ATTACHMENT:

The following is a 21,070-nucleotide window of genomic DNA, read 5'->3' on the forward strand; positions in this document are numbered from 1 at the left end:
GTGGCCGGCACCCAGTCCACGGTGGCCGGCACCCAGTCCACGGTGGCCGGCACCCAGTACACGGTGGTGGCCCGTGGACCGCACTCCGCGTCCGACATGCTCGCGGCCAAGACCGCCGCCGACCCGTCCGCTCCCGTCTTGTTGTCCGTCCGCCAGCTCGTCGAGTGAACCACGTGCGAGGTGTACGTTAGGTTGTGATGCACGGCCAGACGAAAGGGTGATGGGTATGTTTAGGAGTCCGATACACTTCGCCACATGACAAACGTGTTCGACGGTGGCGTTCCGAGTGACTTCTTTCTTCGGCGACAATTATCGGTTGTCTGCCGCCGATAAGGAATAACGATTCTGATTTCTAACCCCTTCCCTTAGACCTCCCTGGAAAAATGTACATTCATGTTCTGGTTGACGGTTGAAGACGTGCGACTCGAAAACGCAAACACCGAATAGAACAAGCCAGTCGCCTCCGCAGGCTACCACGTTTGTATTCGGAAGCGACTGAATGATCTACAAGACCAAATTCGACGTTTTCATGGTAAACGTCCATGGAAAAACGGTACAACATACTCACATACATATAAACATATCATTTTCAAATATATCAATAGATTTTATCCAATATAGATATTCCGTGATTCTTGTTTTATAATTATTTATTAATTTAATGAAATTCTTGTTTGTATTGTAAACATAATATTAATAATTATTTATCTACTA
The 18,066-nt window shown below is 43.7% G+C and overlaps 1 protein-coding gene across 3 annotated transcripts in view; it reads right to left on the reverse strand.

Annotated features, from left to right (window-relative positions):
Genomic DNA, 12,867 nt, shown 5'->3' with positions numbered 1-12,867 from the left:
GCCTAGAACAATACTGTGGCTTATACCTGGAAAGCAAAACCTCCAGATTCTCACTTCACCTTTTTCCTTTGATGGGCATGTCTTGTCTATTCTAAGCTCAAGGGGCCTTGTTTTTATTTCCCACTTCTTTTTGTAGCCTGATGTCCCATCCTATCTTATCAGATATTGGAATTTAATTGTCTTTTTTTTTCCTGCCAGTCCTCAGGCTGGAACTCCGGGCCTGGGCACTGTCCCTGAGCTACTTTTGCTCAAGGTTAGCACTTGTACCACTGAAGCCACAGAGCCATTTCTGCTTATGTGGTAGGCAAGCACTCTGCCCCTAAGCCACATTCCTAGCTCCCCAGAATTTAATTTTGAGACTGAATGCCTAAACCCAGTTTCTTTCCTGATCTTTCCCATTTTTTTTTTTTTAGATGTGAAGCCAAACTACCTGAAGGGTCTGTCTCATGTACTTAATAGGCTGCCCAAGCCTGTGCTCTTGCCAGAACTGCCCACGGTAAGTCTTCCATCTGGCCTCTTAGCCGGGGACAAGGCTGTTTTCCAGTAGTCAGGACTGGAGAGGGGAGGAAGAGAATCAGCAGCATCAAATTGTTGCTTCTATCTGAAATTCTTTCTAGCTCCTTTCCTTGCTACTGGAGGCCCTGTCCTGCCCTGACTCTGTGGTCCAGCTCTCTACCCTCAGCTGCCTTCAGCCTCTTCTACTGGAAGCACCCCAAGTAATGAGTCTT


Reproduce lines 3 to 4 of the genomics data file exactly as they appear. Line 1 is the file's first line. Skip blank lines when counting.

The 18,066-nt window shown below is 43.7% G+C and overlaps 1 protein-coding gene across 3 annotated transcripts in view; it reads right to left on the reverse strand.

Annotated features, from left to right (window-relative positions):